This is the Paul Sacher Saal at the new music and cultural center Don Bosco Basel.
A most appropriate hall: it looks as empty as most new music today.
It’s not really an “opening” if it’s empty. It’s just ready for use.
What an ugly room. It can’t have very good acoustics. It’s probably very boomy. The high ceiling and proportions are good, but the total lack of atmosphere, the distracting windows, the lack of decoration ensure that the dispersal of soundwaves will not be ideal.
From a close inspection of the single picture, it is clear to me that the acousticians have considered sound dispersion. Those vertical black panels appear to be diffusors, designed for such a purpose and long used in other concert halls and recording venues. The science behind them is well-founded. The diffusors may in fact have been undergoing tests when the picture was taken, as the spherical device at the bottom is probably part of an acoustical test system.
And three minutes of Google searching turns up the fact that this is not a new construction but a renovation of a church to turn it into a concert-hall/recording studio. The windows were an architectural given. They are high enough out of view not to be distracting in daytime events and provide no-cost, carbon-footprint-free illumination. And of course, they are visually irrelevant at nighttime events. Besides, the Musikverein in Vienna seems to do very well for itself with its large number of windows, even during the New Year’s Concert held in broad daylight and where the audience is more likely to be disturbed by the TV lights.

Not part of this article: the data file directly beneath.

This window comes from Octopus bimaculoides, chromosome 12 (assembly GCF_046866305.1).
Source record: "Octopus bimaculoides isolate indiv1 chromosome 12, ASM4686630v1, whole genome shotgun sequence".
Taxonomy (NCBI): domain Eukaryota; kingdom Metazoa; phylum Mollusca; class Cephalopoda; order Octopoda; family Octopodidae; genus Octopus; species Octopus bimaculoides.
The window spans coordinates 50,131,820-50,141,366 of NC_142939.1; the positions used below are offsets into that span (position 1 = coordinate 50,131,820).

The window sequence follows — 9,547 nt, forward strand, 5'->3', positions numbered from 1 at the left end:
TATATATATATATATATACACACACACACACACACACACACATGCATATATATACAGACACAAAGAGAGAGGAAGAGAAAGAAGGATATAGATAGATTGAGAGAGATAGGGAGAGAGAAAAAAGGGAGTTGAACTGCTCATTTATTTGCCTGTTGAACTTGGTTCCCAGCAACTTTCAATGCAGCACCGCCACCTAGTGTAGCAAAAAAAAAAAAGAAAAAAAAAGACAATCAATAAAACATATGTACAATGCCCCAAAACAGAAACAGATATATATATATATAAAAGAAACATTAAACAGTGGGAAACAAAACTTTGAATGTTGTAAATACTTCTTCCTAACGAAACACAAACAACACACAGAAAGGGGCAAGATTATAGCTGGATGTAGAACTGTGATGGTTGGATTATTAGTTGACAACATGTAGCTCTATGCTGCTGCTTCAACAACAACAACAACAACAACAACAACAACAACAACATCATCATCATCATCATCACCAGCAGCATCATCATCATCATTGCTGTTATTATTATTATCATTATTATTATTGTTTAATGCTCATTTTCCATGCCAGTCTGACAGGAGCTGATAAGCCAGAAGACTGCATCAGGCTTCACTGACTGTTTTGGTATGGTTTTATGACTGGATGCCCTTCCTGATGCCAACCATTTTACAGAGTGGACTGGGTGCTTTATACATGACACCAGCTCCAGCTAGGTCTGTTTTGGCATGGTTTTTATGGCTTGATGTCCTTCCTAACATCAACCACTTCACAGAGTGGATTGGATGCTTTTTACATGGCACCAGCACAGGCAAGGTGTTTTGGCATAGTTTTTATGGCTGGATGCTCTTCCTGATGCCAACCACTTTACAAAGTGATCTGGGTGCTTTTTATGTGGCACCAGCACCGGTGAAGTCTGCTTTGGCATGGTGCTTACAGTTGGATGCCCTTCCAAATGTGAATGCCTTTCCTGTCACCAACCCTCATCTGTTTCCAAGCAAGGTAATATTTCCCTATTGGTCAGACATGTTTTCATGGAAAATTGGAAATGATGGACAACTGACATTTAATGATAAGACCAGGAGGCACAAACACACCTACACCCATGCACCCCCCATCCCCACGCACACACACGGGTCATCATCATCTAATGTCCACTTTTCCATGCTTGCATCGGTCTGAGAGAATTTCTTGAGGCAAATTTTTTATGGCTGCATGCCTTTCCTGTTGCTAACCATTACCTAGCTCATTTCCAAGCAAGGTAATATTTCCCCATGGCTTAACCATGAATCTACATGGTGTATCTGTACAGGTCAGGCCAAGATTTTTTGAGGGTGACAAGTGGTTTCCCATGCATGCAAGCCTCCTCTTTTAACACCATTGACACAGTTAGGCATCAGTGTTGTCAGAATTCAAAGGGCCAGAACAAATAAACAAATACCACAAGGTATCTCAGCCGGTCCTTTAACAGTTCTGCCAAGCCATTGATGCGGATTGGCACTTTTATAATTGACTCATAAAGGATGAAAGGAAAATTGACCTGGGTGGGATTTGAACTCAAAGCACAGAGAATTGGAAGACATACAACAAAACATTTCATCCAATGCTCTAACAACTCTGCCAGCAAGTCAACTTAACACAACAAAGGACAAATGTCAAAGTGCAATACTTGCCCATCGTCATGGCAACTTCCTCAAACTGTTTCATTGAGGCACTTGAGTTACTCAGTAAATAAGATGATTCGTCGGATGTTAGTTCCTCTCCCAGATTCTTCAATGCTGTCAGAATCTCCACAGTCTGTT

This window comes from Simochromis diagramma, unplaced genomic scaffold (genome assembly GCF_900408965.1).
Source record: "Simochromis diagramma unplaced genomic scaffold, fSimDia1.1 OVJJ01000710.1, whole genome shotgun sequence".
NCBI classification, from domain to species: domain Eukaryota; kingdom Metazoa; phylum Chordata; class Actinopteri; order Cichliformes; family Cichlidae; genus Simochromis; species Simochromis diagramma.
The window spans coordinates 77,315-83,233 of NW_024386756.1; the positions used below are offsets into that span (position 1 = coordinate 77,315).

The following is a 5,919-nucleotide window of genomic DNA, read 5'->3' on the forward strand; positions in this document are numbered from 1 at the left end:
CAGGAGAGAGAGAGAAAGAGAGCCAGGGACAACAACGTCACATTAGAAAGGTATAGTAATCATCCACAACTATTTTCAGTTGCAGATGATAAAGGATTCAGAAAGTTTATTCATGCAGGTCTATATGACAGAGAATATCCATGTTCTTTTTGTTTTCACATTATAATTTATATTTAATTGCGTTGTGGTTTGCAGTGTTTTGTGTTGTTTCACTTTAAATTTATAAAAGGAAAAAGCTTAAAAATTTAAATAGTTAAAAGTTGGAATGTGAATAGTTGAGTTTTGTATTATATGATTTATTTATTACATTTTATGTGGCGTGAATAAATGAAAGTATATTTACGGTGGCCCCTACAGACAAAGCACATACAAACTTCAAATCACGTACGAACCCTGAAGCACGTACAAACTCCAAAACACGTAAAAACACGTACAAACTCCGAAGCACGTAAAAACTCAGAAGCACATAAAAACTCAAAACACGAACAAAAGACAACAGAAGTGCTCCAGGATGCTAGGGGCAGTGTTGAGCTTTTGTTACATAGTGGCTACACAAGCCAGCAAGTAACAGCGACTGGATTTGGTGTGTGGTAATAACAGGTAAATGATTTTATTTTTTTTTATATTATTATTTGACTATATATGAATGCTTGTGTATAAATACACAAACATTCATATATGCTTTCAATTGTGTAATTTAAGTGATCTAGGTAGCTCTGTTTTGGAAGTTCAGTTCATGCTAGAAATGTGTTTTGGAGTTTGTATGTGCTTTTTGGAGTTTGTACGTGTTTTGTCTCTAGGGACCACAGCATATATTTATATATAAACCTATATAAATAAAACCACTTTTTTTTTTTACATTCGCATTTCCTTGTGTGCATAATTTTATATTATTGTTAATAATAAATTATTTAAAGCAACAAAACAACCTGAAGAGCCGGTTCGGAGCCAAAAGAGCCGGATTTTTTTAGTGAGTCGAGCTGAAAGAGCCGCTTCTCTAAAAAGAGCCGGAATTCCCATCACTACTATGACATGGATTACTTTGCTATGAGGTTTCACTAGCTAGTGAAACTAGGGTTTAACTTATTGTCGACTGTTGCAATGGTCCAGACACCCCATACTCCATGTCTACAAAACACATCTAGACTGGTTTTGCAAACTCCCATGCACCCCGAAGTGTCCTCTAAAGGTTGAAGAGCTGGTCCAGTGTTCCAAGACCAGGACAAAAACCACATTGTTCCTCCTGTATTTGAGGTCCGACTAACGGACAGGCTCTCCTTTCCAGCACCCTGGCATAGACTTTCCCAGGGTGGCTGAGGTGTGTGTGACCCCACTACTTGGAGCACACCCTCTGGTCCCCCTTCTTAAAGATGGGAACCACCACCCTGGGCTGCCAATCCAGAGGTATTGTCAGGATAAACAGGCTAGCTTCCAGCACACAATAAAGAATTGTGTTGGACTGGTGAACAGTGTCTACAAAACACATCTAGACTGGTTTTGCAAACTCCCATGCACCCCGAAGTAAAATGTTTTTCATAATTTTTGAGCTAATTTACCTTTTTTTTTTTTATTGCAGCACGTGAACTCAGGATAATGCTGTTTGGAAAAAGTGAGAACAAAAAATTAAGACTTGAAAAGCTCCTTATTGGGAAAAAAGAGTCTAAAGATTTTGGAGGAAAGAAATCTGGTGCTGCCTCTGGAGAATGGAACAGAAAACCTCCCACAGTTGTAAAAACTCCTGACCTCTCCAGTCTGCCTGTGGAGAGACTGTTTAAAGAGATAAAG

If philanthropist-conductor Dr. Paul Sacher were alive, he would just commission enough chamber works to fill his hall for a month of Sundays. All conductors should be so rich, except Muti.
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